When Eden won in 1955, around a third of people owned their own homes. By the time the Conservative government gave way to Harold Wilson in 1964, 42 per cent of households were owner-occupiers.

That kicked off a long period – from the mid-50s right until the fall of the Berlin Wall – in which home ownership increased, before staying roughly flat at 70 per cent of the population from 1991 to 2001.

But over the course of the next decade, for the first time in over a hundred years, the proportion of owner-occupiers went to into reverse. Just 64 percent of households were owner-occupier in 2011. No-one seriously believes that number will have gone anywhere other than down by the time of the next census in 2021. Most troublingly, in London – which, for the most part, gives us a fairly accurate idea of what the demographics of Britain as a whole will be in 30 years’ time – more than half of households are now renters.

What’s gone wrong?

In short, property prices have shot out of reach of increasing numbers of people. The British housing market increasingly gets a failing grade at “Social Contract 101”: could someone, without a backstop of parental or family capital, entering the workforce today, working full-time, seriously hope to retire in 50 years in their own home with their mortgage paid off?

It’s useful to compare and contrast the policy levers of those two Old Etonians, Eden and Cameron. Cameron, so far, has favoured demand-side solutions: Help to Buy and the new Help to Buy ISA.

To take the second, newer of those two policy innovations first: the Help to Buy ISA. Does it work?

Well, if you are a pre-existing saver – you can’t use the Help to Buy ISA for another tax year. And you have to stop putting money into any existing ISAs. So anyone putting a little aside at the moment – not going to feel the benefit of a Help to Buy ISA.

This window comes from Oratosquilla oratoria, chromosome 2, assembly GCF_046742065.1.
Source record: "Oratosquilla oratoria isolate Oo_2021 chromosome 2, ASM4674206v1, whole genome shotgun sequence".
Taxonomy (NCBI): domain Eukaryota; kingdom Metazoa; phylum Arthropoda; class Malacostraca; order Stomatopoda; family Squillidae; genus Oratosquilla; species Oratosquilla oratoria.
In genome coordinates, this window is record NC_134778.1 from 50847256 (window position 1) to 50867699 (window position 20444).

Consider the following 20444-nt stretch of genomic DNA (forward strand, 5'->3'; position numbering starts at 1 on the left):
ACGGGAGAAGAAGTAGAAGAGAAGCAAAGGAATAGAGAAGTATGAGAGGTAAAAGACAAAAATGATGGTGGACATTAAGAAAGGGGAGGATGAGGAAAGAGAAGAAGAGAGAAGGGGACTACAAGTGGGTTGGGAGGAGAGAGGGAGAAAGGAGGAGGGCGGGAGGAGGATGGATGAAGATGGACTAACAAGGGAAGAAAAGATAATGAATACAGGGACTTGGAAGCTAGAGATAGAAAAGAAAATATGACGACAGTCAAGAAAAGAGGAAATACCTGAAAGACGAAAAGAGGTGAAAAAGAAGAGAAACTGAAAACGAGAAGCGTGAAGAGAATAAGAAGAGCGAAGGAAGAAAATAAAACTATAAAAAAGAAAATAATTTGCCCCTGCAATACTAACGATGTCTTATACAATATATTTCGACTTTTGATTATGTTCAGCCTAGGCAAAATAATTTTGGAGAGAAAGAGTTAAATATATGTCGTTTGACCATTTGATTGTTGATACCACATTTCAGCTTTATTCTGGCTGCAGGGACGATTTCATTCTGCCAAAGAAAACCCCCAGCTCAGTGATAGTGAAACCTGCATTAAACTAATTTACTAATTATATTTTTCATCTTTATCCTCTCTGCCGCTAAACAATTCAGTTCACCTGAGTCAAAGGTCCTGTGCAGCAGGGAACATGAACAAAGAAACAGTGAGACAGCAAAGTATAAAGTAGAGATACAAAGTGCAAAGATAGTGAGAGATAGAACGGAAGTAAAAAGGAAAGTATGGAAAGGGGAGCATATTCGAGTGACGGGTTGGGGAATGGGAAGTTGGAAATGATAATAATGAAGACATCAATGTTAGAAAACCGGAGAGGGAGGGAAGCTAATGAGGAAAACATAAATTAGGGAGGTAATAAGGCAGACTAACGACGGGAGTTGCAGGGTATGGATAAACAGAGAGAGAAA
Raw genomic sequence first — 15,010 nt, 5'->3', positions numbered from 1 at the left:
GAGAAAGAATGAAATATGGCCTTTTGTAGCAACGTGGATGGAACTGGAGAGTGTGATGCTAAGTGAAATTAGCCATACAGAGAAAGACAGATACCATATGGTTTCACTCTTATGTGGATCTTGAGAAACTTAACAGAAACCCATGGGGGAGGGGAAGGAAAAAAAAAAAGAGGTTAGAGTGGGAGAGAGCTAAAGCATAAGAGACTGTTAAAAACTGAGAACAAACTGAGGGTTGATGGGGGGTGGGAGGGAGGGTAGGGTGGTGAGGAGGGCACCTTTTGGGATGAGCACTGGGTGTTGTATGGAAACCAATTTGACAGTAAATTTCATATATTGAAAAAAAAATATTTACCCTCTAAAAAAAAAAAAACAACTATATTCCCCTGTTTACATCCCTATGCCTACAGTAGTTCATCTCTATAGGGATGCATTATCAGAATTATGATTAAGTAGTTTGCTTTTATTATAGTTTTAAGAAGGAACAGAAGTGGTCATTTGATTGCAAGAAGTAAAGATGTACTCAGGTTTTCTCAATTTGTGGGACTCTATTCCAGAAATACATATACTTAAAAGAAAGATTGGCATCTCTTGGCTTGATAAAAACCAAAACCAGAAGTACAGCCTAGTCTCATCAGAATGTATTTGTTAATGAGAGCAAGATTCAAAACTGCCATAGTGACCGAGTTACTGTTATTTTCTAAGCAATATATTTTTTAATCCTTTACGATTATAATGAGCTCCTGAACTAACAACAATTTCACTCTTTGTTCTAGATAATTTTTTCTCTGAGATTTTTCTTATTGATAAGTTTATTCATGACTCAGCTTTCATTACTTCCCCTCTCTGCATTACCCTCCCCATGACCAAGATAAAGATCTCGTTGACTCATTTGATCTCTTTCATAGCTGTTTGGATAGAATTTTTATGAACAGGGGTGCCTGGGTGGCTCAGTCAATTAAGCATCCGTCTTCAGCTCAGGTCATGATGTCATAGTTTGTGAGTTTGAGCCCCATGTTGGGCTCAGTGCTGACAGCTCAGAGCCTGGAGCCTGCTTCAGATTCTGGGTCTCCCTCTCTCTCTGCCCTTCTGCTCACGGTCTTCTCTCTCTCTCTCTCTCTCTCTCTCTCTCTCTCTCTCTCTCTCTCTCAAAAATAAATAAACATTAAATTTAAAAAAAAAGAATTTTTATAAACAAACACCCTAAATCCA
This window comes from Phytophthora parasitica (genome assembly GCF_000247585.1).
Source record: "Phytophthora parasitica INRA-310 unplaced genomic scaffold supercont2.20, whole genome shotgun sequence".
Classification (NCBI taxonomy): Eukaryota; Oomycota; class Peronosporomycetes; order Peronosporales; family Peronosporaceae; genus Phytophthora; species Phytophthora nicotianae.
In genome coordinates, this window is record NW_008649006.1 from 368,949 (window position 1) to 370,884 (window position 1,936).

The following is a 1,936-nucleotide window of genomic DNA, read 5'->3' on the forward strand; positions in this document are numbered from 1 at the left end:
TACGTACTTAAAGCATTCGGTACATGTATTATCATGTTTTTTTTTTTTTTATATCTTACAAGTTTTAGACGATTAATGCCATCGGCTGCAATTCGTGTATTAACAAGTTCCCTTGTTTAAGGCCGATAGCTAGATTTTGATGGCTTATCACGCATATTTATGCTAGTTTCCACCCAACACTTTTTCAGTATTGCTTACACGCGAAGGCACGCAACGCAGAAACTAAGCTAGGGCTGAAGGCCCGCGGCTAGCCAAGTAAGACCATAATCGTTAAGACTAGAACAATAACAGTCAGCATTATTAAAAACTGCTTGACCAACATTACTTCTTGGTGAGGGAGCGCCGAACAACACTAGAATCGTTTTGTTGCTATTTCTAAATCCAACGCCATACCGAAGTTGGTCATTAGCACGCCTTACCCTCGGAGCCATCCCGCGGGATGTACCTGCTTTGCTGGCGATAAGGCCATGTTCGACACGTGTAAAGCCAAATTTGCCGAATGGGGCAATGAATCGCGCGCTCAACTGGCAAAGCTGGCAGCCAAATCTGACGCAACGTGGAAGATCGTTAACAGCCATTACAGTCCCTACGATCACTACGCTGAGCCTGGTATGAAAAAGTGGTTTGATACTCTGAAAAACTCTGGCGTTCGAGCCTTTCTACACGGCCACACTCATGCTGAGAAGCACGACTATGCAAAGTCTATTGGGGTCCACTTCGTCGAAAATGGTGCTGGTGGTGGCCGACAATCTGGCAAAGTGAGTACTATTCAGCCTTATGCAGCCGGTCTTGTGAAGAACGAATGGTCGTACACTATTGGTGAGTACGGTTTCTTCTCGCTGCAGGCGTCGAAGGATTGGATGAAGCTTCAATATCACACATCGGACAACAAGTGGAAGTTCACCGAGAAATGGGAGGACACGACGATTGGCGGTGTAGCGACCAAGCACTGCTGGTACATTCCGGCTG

And anyone solely reliant on a Help to Buy ISA – the most you can benefit from, if you are single, it is an extra three grand from the government. This is not going to shift any houses any time soon.

What it is is a bung for the only working-age demographic to have done well out of the Coalition: dual-earner couples with no children earning above average income.

What about Help to Buy itself? At the margins, Help to Buy is helping some people achieve completions – while driving up the big disincentive to home ownership in the shape of prices – and creating sub-prime style risks for the taxpayer in future.

Eden, in contrast, preferred supply-side policies: his government, like every peacetime government from Baldwin until Thatcher’s it was a housebuilding government.

Why are house prices so high? Because there aren’t enough of them. The sector is over-regulated, underprovided, there isn’t enough housing either for social lets or for buyers. And until today’s Conservatives rediscover the spirit of Eden, that is unlikely to change.

I was at a Conservative party fringe (I was on the far left, both in terms of seating and politics).This is what I said, minus the ums, the ahs, and the moment my screensaver kicked in.

Stephen Bush is editor of the Staggers, the New Statesman’s political blog.